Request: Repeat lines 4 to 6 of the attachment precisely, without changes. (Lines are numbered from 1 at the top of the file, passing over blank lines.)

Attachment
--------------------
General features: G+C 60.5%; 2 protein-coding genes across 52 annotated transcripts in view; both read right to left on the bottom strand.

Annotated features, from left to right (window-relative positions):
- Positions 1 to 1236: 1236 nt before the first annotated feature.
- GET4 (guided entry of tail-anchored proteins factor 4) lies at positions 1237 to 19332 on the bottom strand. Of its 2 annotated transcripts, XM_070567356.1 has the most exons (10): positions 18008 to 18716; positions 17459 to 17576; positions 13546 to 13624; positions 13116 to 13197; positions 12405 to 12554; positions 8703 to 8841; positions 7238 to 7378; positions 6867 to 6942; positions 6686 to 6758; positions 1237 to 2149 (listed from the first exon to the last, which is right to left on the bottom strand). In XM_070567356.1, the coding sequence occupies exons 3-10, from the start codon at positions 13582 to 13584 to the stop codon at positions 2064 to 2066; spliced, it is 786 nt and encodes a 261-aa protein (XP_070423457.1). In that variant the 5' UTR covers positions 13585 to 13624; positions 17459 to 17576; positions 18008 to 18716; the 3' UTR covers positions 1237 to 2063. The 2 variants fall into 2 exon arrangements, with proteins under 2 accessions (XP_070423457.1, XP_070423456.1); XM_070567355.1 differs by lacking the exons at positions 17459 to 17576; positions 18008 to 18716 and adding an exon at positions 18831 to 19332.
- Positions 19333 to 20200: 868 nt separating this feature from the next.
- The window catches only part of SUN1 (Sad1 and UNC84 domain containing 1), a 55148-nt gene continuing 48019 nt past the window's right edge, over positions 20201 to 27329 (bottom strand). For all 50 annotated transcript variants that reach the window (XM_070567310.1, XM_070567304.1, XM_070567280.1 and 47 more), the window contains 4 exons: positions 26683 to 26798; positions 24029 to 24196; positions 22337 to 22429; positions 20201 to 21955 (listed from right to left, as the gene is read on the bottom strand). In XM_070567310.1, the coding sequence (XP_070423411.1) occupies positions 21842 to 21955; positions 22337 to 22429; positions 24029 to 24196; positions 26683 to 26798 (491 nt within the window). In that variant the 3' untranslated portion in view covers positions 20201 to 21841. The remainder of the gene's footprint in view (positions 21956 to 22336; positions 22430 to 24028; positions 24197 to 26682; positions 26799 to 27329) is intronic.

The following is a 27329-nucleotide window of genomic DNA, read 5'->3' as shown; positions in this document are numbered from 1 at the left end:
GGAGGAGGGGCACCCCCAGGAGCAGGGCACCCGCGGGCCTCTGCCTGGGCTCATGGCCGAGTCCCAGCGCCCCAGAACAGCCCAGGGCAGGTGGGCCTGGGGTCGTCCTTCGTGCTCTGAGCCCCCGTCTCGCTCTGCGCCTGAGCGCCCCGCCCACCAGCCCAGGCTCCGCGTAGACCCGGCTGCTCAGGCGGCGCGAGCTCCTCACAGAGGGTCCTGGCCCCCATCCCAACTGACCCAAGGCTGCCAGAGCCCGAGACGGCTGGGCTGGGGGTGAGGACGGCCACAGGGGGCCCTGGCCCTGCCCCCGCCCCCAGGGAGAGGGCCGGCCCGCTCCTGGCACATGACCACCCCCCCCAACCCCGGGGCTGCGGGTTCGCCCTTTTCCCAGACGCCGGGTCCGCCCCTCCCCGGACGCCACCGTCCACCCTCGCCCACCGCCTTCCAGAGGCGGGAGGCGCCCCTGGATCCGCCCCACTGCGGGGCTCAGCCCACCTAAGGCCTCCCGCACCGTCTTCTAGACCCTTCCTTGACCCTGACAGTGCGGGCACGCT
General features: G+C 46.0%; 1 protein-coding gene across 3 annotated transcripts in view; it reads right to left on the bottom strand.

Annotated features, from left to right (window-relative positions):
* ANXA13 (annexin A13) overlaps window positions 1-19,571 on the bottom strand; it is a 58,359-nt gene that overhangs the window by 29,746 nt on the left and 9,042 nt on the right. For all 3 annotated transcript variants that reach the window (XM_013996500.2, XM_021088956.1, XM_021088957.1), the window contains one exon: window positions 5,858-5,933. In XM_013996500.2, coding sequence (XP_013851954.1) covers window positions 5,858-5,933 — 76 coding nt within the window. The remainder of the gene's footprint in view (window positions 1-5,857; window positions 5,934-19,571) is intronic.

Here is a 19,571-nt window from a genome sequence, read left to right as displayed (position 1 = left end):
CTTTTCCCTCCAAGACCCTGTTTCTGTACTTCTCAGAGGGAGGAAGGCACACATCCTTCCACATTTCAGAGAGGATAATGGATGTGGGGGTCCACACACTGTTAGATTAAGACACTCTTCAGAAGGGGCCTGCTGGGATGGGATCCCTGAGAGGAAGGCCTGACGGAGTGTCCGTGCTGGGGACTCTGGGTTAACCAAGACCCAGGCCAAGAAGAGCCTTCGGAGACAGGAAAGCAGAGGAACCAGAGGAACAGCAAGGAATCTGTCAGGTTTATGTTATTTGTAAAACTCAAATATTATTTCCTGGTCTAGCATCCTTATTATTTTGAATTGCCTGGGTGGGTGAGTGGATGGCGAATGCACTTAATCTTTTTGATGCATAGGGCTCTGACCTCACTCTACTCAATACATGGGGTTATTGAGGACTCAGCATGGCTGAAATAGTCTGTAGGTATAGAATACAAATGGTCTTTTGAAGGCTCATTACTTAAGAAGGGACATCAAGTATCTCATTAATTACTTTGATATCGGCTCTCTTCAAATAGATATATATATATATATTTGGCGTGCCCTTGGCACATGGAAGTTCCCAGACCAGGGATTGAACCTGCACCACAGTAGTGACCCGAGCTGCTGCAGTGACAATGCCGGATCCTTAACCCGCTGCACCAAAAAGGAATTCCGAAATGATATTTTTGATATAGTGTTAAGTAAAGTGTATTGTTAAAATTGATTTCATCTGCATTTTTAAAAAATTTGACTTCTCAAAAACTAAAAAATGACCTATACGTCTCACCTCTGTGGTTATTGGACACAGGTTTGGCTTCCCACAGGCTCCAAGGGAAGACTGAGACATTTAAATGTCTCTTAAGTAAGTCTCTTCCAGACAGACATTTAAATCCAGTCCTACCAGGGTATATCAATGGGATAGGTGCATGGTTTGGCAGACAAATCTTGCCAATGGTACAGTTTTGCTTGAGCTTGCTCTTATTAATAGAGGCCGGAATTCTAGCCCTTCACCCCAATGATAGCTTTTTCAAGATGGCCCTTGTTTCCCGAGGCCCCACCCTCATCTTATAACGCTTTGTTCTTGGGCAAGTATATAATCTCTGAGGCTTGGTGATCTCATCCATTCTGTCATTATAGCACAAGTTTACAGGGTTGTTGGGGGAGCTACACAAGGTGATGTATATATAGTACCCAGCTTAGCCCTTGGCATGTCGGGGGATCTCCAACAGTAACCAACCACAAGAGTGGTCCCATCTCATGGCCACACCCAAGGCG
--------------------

- GET4 (guided entry of tail-anchored proteins factor 4) lies at positions 1237 to 19332 on the bottom strand. Of its 2 annotated transcripts, XM_070567356.1 has the most exons (10): positions 18008 to 18716; positions 17459 to 17576; positions 13546 to 13624; positions 13116 to 13197; positions 12405 to 12554; positions 8703 to 8841; positions 7238 to 7378; positions 6867 to 6942; positions 6686 to 6758; positions 1237 to 2149 (listed from the first exon to the last, which is right to left on the bottom strand). In XM_070567356.1, the coding sequence occupies exons 3-10, from the start codon at positions 13582 to 13584 to the stop codon at positions 2064 to 2066; spliced, it is 786 nt and encodes a 261-aa protein (XP_070423457.1). In that variant the 5' UTR covers positions 13585 to 13624; positions 17459 to 17576; positions 18008 to 18716; the 3' UTR covers positions 1237 to 2063. The 2 variants fall into 2 exon arrangements, with proteins under 2 accessions (XP_070423457.1, XP_070423456.1); XM_070567355.1 differs by lacking the exons at positions 17459 to 17576; positions 18008 to 18716 and adding an exon at positions 18831 to 19332.
- Positions 19333 to 20200: 868 nt separating this feature from the next.
- The window catches only part of SUN1 (Sad1 and UNC84 domain containing 1), a 55148-nt gene continuing 48019 nt past the window's right edge, over positions 20201 to 27329 (bottom strand). For all 50 annotated transcript variants that reach the window (XM_070567310.1, XM_070567304.1, XM_070567280.1 and 47 more), the window contains 4 exons: positions 26683 to 26798; positions 24029 to 24196; positions 22337 to 22429; positions 20201 to 21955 (listed from right to left, as the gene is read on the bottom strand). In XM_070567310.1, the coding sequence (XP_070423411.1) occupies positions 21842 to 21955; positions 22337 to 22429; positions 24029 to 24196; positions 26683 to 26798 (491 nt within the window). In that variant the 3' untranslated portion in view covers positions 20201 to 21841. The remainder of the gene's footprint in view (positions 21956 to 22336; positions 22430 to 24028; positions 24197 to 26682; positions 26799 to 27329) is intronic.